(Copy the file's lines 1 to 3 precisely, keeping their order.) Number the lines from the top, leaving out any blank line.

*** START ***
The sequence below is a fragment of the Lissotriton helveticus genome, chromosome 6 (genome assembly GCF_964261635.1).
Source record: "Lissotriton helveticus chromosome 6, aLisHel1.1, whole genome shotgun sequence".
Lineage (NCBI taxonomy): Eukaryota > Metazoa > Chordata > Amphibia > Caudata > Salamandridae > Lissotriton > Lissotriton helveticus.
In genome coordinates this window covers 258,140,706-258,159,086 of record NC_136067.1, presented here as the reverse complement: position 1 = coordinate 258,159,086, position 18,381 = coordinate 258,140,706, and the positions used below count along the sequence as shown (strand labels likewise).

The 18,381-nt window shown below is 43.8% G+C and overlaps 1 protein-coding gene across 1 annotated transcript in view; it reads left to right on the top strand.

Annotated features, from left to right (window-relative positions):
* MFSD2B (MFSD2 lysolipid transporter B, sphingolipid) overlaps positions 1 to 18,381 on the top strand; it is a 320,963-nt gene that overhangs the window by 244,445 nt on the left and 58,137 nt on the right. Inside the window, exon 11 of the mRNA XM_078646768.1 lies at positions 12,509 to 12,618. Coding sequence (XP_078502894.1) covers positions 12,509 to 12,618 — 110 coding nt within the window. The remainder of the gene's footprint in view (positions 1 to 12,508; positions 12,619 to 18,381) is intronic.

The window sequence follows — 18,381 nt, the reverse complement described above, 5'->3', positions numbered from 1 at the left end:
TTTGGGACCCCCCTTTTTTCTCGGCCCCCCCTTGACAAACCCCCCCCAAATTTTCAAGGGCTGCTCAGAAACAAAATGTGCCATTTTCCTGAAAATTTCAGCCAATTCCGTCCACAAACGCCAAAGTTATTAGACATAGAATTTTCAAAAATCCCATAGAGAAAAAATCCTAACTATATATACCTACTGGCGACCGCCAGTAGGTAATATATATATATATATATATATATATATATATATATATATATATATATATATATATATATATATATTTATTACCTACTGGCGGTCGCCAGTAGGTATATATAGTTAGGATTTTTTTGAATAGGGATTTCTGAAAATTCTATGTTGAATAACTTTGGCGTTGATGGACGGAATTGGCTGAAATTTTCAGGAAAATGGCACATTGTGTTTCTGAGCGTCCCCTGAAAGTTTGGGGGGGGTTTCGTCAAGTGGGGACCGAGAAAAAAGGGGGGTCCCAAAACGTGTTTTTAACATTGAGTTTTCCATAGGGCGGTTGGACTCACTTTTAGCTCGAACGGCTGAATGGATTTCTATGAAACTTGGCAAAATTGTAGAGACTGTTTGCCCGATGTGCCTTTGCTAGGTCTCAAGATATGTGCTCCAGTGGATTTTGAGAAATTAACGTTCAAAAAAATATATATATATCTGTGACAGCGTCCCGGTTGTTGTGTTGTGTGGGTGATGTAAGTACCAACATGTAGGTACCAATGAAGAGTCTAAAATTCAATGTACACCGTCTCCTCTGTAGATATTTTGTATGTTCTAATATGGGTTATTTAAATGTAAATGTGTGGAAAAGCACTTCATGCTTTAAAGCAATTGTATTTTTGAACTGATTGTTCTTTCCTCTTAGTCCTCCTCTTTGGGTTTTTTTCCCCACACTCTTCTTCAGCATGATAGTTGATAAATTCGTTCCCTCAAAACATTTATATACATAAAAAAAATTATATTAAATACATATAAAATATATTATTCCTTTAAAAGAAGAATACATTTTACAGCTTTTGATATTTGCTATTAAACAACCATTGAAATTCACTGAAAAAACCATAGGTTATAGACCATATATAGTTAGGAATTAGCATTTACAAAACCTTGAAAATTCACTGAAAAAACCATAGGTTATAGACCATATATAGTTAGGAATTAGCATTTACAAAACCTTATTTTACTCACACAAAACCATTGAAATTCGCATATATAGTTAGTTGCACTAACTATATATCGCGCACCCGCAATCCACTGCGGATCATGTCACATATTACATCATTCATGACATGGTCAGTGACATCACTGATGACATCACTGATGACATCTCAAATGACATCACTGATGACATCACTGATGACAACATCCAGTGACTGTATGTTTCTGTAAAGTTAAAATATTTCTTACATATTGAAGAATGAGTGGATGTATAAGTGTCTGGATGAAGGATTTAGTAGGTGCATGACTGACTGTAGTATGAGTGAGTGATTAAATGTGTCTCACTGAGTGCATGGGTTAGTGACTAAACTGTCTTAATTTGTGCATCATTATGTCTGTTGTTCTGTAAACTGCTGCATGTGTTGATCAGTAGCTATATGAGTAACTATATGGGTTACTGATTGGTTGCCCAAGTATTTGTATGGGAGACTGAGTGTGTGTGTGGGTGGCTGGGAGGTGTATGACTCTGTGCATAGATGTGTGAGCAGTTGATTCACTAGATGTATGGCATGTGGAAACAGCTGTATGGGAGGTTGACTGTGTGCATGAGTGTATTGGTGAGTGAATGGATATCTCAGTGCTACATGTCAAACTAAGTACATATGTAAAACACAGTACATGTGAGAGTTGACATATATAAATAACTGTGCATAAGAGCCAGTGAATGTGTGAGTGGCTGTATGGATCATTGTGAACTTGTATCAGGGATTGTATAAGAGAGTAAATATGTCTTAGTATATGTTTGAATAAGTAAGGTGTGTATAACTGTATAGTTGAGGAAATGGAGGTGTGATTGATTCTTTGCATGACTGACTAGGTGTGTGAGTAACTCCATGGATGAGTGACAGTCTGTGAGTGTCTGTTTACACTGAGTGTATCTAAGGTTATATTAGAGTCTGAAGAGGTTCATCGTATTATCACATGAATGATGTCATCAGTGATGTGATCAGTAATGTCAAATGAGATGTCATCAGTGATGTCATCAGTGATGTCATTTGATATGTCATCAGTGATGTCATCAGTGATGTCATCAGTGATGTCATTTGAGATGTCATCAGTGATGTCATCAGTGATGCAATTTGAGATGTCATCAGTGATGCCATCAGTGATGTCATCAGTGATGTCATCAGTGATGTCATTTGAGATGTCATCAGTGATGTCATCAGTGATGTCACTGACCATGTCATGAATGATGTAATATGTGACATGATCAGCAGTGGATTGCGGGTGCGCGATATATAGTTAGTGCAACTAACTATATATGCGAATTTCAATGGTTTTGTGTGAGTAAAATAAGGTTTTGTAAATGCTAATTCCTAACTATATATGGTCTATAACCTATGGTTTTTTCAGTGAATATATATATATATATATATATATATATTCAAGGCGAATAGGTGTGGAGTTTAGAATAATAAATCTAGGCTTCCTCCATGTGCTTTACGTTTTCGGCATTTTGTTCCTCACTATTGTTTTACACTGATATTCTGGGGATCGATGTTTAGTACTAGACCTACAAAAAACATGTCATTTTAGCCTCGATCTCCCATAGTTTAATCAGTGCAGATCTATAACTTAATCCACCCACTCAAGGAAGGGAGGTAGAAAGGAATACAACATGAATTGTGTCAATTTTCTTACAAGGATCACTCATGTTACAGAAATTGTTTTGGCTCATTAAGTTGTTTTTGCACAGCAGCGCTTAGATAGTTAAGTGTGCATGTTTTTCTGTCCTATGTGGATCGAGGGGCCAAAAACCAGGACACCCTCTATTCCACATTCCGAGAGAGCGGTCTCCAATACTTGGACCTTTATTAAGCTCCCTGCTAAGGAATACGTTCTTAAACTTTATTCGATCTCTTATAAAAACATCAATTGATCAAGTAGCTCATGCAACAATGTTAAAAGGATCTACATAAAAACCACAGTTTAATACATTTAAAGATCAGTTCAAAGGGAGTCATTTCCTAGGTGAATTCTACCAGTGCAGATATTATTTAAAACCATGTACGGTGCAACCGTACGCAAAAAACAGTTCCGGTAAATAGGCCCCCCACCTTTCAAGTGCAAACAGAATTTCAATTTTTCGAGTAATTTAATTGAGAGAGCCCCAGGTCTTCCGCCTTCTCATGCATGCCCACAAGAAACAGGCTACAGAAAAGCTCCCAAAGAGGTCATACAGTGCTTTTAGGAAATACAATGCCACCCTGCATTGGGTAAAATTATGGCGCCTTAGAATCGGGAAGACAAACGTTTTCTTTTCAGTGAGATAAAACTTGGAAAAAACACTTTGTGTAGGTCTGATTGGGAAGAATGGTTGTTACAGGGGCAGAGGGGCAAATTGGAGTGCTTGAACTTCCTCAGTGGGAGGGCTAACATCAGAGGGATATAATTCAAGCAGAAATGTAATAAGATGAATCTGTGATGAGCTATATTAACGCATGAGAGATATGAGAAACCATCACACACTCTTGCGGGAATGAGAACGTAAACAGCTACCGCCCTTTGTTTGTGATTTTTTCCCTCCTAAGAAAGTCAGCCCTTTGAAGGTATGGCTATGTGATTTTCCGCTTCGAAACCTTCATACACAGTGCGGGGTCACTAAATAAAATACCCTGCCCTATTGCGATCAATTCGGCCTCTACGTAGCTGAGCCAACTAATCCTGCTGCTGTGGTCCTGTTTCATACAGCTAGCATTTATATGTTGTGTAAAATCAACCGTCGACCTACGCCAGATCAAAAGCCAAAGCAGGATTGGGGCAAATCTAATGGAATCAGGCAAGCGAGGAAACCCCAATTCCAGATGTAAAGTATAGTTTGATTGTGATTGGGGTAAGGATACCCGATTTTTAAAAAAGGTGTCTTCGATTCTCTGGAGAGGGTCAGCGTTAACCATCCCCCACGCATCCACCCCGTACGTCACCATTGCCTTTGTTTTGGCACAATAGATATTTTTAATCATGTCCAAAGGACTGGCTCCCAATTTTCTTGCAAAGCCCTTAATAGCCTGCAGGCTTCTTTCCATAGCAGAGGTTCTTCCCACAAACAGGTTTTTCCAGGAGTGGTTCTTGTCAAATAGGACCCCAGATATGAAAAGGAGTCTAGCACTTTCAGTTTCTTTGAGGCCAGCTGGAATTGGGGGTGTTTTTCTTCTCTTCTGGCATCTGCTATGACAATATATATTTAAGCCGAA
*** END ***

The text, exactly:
The sequence below is a fragment of the Lissotriton helveticus genome, chromosome 6 (genome assembly GCF_964261635.1).
Source record: "Lissotriton helveticus chromosome 6, aLisHel1.1, whole genome shotgun sequence".
Lineage (NCBI taxonomy): Eukaryota > Metazoa > Chordata > Amphibia > Caudata > Salamandridae > Lissotriton > Lissotriton helveticus.